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6 Steps To Making Hard Work Feel Easy

Kaia Roman
mbg Contributor By Kaia Roman
mbg Contributor
Kaia Roman is a freelance writer and communications consultant for people, projects, and products working towards a better world.

Whenever I hear the term "hard work" what I really hear is "hard times." Whenever I've found myself engrossed in a job, a client project, or a writing assignment that felt like hard work, I was struggling in some way that made the work unenjoyable. Same goes for work in my home, whether it be chores or child-rearing.

I used to be what could easily be labeled as a "workaholic." I worked 18+ hours per day, and certainly did not follow the six steps below. I was extremely stressed, my projects were not turning out according to my well-laid plans, and I knew that something needed to change.

So I put a new plan in place in my life and transformed not only the way I work, but the way I live in each moment. And the results have been tremendous in both my professional and personal life. So tremendous that I'm writing a book about it, so I can remember exactly how I did it.

For me, hard work doesn't necessarily lead to good results, but hard work usually does yield exhaustion. Some people say work is supposed to be hard, that's why it's called “work.” But I disagree. If work is hard, I think something is off. Others feel that you have to work hard to get where you want in life, but again, I disagree. I think you can also get to where and what you want easily, while having fun along the way, even despite your circumstances.

And maybe you've heard the expression, "Don't work harder, work smarter," but what does that actually mean?

I've found that my best quality work — my most brilliant and most effective strategies, plans and writing — come in short but inspired bursts that feel so easy, they are practically effortless. And when I'm "trying" or "pushing" hard, my creative and cognitive flow gets blocked.

So I'm following these six steps to turn hard work into fun work, and seeing my productivity and my joy increase every day:

1. Trust: Worry won't help anything.

Repeat the mantra, “Everything is working out. I don't have to know "how" right this minute.”

Trust is a daily practice and I’m grateful that I’ve finally figured out its importance to a successful and happy life. For some people, trust comes in the form of faith — in a higher power or in a greater part of oneself. I think wherever you need to turn to find trust, it’s worth going there and finding it. Because once you trust that everything is working out, the rest is easy.

2. Delegate: Find good people and then get out of the way.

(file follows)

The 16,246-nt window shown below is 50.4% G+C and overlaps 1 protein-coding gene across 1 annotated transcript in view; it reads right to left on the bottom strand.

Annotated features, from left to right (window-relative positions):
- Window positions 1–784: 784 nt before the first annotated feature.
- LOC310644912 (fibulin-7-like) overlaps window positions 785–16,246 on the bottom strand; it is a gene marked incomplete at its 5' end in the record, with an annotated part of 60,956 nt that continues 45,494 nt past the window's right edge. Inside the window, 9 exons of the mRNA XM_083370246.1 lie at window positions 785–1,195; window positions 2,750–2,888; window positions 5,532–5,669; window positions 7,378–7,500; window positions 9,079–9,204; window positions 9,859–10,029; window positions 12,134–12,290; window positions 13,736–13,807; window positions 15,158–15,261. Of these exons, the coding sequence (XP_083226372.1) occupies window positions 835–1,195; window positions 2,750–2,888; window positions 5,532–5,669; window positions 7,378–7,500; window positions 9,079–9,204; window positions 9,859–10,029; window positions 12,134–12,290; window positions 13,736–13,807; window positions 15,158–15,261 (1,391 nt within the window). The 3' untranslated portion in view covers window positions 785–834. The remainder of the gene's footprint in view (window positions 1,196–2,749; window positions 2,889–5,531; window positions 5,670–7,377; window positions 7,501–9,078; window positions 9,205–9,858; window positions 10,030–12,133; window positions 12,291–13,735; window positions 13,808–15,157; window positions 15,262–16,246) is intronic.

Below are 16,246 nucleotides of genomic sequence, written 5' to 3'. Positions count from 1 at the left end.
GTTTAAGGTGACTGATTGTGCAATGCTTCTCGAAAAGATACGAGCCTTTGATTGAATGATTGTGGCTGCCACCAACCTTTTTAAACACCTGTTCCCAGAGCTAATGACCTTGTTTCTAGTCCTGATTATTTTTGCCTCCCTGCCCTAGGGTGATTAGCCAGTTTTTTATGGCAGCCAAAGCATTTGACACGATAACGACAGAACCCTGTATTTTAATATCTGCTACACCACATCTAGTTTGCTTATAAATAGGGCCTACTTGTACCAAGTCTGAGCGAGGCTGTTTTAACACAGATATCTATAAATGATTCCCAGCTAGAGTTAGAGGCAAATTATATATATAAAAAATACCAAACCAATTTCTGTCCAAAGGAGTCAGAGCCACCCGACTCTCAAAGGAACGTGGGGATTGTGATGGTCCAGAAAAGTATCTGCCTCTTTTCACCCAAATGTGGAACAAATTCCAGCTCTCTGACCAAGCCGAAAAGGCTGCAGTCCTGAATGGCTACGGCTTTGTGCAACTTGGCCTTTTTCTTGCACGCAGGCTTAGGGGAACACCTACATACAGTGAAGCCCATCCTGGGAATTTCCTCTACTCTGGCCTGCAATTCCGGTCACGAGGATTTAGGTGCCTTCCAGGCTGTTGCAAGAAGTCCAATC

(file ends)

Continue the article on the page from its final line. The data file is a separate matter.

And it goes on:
I have definitely fallen into the trap of trying to do everything myself, but I’ve learned that lesson. My work is most successful when I do what I do best — which is also what I love — and find other people that love and excel at the things that I don’t.

3. Make having fun a priority.

Just because whatever you are doing is intense, requires a lot of time, or is fast-paced, doesn’t mean it can’t be fun. Sometimes the attitude of “making things happen” rather than “letting things happen” makes work feel too serious and too hard.

Work can feel like play when you're in your flow, doing what you love, and loving what you do. And if you aren’t currently engaged in your life’s calling for work, you can still listen to music, stop for a dance break and in general, lighten up.

4. Pay attention to your resistance ... what is it telling you?

Do you feel like procrastinating because you actually don’t enjoy the particular task at hand? Does your work feel hard because you are afraid of failure? Whatever the source of your resistance is, it would be good to address it and then to delegate, clear up any fear, or do whatever it takes so you can work with more ease.

I once worked with a client where the biggest contribution I made — what turned their whole business around — was changing the attitude of the CEO, who had massive fear that the business was going to fail. Once the resistance from the top was released, the flood gates opened and success could flow in.

5. Lean in.

There will be times when you don't know the solution, the challenge seems insurmountable and a deadline feels unrealistic. I think a surfing metaphor is useful in these cases. Just like surfing a big wave — once you're in it, there are only two choices — either lean in, make the drop, and do your best to surf the wave, or wipe out miserably.

You might wipe out either way — but it's your attitude that counts. “Let's do this!” is very different, and feels more empowering than, "Oh no!"

6. Take care of yourself.

Don’t let work take precedence over sleep, food, water, exercise, nature and the ones you love. All work and no play will not only make your life feel hard, it will take a toll on your body, mind, and spirit that can have long-lasting effects.

So instead, to quote some wise masters — be like the Seven Dwarves and “whistle while you work,” and embrace the attitude of the Beastie Boys: “My work is my play, because I’m playing when I work.”

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